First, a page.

arrangements. The only cultural influence on end of life decision making was religion

and mystical experiences.

Gates (1988) conducted an ethnographic study that compared the dying experiences

of two groups of people with life-limiting illness: those who enrolled in a hospice

program (inpatient and home) and people who were hospitalized, but not enrolled in

hospice. This study was conducted in a large metropolitan area with a large Black

population and there were nine African American patients in the study and 15 White

patients. Comparisons were made between the African American and White participants.









The major difference between the African American and the White participants was that

the Black participants were more disclosing about the importance of religious and

spiritual support during illness and in their lives. In contrast, the White participants

stated that while their spirituality is important, it is a private matter to share with family,

friends and their own clergy, but not hospital staff.

The participants did not mention cultural factors related to care. However the

researcher noted accommodations made by the staff of the hospice and hospital for

dietary needs and to support a Black patient's need to have larger numbers of extended

family members present during the dying process.

Engle et al. (1998) compared and contrasted the experiences of Black and White

terminally ill nursing home residents (n=13). The participants in this qualitative research

study reported their own experiences in six major areas: attitudes about dying, pain,

nutrition, religion, caregiving, care receiving and coping. There were no differences in

the areas of attitudes about dying, nutrition, caregiving, care receiving and coping.

However, there were differences in experiences with pain management and religion.

African American residents consistently reported moderate to severe pain of

prolonged duration, especially at night and were unable to receive pain medications. In

contrast, White residents rarely reported pain and if they did, they reported that adequate

pain relief was achieved. In the area of religion Black residents tended to have more

fundamental/charismatic beliefs, yet both Black and White residents believed in (a) a

trusting, positive, loving God; (b) a definite sense of right and wrong; (c) the Golden rule;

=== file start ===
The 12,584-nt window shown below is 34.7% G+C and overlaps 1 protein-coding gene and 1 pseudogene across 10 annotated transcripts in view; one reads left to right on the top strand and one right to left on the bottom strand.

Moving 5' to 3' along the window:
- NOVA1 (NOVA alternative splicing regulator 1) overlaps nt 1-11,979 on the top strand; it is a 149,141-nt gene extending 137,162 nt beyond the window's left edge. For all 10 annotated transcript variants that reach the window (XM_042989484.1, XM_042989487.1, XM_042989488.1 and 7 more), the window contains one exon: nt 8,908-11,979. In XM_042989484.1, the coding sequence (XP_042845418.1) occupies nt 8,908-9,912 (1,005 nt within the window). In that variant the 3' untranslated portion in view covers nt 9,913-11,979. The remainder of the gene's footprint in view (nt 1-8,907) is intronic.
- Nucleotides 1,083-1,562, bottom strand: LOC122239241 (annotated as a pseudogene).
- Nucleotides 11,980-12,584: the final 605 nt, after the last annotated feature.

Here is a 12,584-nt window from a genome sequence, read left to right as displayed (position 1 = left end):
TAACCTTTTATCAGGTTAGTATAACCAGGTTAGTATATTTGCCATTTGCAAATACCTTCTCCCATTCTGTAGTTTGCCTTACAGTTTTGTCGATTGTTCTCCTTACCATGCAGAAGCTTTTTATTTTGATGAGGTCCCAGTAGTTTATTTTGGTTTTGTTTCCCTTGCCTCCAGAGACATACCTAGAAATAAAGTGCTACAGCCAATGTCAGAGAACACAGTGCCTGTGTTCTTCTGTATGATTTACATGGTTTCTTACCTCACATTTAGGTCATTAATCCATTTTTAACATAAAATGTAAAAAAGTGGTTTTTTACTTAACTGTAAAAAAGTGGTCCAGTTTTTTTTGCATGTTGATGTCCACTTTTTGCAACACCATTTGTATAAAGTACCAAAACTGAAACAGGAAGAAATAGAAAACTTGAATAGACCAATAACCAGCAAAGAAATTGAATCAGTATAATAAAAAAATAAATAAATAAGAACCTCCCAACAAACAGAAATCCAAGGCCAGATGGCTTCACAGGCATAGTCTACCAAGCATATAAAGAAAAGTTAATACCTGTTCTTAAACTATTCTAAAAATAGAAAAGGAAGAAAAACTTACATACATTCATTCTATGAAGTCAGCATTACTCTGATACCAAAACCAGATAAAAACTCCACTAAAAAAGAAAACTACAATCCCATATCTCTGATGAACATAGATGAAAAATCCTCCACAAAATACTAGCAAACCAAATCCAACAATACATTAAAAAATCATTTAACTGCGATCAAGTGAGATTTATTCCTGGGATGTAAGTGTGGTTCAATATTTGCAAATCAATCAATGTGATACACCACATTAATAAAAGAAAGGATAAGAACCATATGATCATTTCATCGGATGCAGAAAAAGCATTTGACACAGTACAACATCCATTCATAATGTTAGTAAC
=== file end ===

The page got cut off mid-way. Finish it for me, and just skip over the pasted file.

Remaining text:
(d) the importance of attending church and (e) having little or no fear of dying.









Caralis et al. (1993) studied the influence of race and ethnicity on end of life

decision making. African American, Hispanic and Non-Hispanic white (NHW)

participants completed a questionnaire that contained a series of scenarios and questions

about their health care experiences and those of their family members. The participants

were not terminally ill and 42% self-reported that they were in good health. The

responses of African Americans were compared with the responses of Hispanic and Non-

Hispanic white participants (NHW). The study results suggest that African Americans

were less likely to agree with physician assisted suicide under any circumstances, more

likely to want intervention even if the outcome was futile, found that quality of life was

less important when compared with Hispanic and NHW participants and were more

likely to select aggressive interventions than Whites, Hispanics or Asians. In a similar

vein it has been suggested that in comparison with other ethnic groups African

Americans are less likely to want to die at home (Kalish & Reynolds, 1981; Neubauer &

Hamilton, 1990).

Cultural Influences on End of Life Care

Love (1996) introduces a possible cultural influence on end of life decision

making: the experiences of Black Americans whose medical treatment was denied or

delayed because of racism. The author presents a study that followed the myths

surrounding the death of the famous African American physician, Dr. Charles Drew, who

sustained injuries in a car accident and failed to receive appropriate treatment because of

his race. Through the use of oral histories and document review of newspapers, books,

and personal letters she studied the events surrounding Dr. Drew's death. Dr. Love

writes that the mythology associated with Dr. Drew's legend is not literally true, but it

reveals a large truth at the heart of African American culture: it demonstrates the









continuing psychological trauma of segregation and racism in American life (Love,

1996). The legend's existence highlights the fact that the history many people live is not

what is learned in the history books, but what has been personally and indirectly

experienced in relationship with family members and others in the community and what

is passed down as folklore, art, music and other forms of cultural expression.

However, other authors posit that neither the historical legacy of social injustice

and unequal treatment nor the spiritual perspectives of death and dying are predictive of

an individual's choices for end of life care (Crawley, Payne, Bolden, Payne, Washington

& Williams, 2000). Barrett (1995) suggests that the manner by which members of any

given family handles death seems to depend on many factors: their cultural background;

social, economic and political context; their individual psychology and their family

history.

Scholars have been reluctant to generalize African American beliefs and customs

about death because as Blacks have migrated and/or improved socioeconomic status they

have generally taken on standards and mores of their new communities and social class